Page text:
Wednesday, August 06, 2008

Fire on Green Mountain

Lightning started a grass fire on Green Mountain on Monday afternoon, and the fire burned right to the edge of our neighborhood, about half a mile from our house. Fortunately no homes burned, but it got pretty tense with some evacuations. Our house smelled like smoke Monday and Tuesday, but most of the smoke odor is gone. This is the second time in 2 weeks we've had a fire in the open space on Green Mountain. The last one was much smaller.

Sunday, August 03, 2008

Green Mtn. and Mt. Evans training runs

I did training runs this weekend, the first one on Saturday morning on Green Mountain. I ran for an hour and 40 minutes (1:40), getting the top 2 different times and doing a complete circuit of the mountain. It was already hot even at 6:30 am, which might explain why a 6-foot long bullsnake was laying across the trail warming himself up for the day.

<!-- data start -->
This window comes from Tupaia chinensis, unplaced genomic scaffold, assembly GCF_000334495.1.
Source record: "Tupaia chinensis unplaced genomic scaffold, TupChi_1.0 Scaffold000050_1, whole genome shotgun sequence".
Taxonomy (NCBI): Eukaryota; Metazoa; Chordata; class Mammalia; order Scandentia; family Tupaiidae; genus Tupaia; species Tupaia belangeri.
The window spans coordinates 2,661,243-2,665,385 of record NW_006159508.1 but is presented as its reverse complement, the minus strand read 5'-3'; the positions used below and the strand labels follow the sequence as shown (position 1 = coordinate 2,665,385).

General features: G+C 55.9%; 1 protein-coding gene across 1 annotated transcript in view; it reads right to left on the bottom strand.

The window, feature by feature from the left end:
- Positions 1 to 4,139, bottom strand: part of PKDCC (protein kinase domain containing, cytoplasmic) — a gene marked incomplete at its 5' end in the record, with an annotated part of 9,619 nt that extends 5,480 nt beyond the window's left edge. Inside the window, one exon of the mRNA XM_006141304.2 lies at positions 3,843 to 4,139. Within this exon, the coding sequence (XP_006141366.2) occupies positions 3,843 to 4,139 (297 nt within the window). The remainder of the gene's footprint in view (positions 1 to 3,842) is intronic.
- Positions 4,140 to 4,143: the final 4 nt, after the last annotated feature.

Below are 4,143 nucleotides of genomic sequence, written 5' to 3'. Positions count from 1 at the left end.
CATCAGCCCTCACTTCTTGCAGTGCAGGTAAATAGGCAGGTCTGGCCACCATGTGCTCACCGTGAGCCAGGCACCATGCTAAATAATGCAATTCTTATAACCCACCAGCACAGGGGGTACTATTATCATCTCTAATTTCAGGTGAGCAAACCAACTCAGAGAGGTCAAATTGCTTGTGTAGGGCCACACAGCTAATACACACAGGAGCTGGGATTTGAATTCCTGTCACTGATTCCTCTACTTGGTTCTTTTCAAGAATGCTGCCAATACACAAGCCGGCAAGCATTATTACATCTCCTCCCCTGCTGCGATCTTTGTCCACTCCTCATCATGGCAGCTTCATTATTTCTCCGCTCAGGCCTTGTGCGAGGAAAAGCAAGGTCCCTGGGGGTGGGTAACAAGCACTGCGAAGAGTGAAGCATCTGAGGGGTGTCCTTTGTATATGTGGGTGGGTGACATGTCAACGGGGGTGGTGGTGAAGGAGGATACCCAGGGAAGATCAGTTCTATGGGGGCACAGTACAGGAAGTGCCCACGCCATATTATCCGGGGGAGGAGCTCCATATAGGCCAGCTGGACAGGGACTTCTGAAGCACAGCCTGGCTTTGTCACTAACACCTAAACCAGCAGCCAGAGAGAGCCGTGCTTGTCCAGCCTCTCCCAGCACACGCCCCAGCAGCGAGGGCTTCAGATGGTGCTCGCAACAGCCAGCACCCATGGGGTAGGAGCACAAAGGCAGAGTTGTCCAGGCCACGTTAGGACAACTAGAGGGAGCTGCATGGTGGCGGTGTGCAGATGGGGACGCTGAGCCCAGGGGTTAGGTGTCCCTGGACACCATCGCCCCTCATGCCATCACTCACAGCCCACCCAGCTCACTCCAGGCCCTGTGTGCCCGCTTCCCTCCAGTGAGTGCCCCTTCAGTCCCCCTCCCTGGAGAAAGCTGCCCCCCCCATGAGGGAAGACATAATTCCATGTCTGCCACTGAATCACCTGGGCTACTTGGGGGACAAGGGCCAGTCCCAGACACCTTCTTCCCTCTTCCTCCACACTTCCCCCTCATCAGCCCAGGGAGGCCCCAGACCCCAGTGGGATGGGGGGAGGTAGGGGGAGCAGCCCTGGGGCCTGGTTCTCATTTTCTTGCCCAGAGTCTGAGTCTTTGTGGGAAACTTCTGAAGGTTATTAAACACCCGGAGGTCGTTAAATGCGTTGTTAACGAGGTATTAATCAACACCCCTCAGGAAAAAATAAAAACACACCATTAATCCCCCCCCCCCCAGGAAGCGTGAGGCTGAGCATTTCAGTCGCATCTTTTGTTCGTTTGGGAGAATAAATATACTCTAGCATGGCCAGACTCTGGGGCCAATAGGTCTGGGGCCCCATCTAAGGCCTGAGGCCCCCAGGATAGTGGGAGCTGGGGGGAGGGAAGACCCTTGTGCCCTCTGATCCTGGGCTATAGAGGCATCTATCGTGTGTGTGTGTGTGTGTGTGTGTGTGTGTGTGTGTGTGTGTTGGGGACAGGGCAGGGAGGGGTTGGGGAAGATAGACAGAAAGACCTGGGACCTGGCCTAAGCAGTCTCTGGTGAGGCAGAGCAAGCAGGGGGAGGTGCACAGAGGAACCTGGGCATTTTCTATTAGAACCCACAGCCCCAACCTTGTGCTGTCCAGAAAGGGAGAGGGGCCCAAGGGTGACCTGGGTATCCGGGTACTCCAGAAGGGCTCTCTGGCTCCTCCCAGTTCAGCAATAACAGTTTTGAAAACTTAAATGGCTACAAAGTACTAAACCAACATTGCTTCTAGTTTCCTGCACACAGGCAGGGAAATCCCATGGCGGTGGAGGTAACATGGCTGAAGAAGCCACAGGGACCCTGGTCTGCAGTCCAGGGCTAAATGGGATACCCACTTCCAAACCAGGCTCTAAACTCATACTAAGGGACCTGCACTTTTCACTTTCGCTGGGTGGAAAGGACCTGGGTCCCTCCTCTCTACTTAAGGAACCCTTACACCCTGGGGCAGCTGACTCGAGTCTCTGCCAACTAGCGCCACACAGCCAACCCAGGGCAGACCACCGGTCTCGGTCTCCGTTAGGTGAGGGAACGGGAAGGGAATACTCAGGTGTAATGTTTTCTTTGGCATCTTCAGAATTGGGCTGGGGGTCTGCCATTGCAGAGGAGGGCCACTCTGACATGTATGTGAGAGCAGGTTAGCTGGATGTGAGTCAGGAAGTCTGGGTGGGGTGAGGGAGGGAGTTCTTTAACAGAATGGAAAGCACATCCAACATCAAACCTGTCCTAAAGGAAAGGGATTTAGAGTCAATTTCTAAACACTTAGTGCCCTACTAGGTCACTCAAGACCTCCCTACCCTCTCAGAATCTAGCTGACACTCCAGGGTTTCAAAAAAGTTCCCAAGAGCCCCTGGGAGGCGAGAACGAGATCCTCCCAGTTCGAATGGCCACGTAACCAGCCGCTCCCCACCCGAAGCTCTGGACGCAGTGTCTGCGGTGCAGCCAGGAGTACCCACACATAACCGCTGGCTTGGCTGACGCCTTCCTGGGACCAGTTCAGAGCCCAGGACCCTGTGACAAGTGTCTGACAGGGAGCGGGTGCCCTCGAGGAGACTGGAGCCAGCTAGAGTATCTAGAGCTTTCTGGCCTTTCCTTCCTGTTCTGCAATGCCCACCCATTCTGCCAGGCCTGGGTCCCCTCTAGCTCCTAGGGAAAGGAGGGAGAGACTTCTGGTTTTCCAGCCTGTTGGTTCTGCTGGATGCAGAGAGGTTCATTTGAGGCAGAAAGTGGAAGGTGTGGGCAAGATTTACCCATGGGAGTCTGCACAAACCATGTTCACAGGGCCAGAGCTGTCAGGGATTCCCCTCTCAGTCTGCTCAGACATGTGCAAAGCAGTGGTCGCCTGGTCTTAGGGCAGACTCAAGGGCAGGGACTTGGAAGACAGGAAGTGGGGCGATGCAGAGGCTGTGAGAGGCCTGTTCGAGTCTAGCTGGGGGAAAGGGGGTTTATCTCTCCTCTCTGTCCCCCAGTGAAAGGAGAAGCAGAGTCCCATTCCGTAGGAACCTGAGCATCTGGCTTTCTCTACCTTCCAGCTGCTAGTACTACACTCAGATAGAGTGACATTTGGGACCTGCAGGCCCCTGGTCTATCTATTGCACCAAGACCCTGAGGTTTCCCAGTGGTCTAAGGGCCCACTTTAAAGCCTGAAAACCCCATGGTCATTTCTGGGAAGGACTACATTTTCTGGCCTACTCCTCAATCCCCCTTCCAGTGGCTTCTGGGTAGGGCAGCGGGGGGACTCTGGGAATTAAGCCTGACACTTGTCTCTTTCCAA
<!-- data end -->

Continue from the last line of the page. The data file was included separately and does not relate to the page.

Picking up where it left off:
Today I drove up to Echo Lake on Mt. Evans and ran from there up the Chicago creek trail, over a steep pass to summit lake, then a few miles more up the road, and finally off the road and up the south flank to the summit, finishing in 2:15. Chicago Creek and the 2 Chicago Lakes are in a surprising beautiful glacial valley - it's a spot I'd like to revisit someday when I have more time to linger, and cast a fly line. On the way up I surprised a lone deer, got real close to a herd of 18 mountain goats, and hiked right through a family of ptarmigan just below the summit. I hitched a ride back down, and spotted a few big horn sheep on the drive.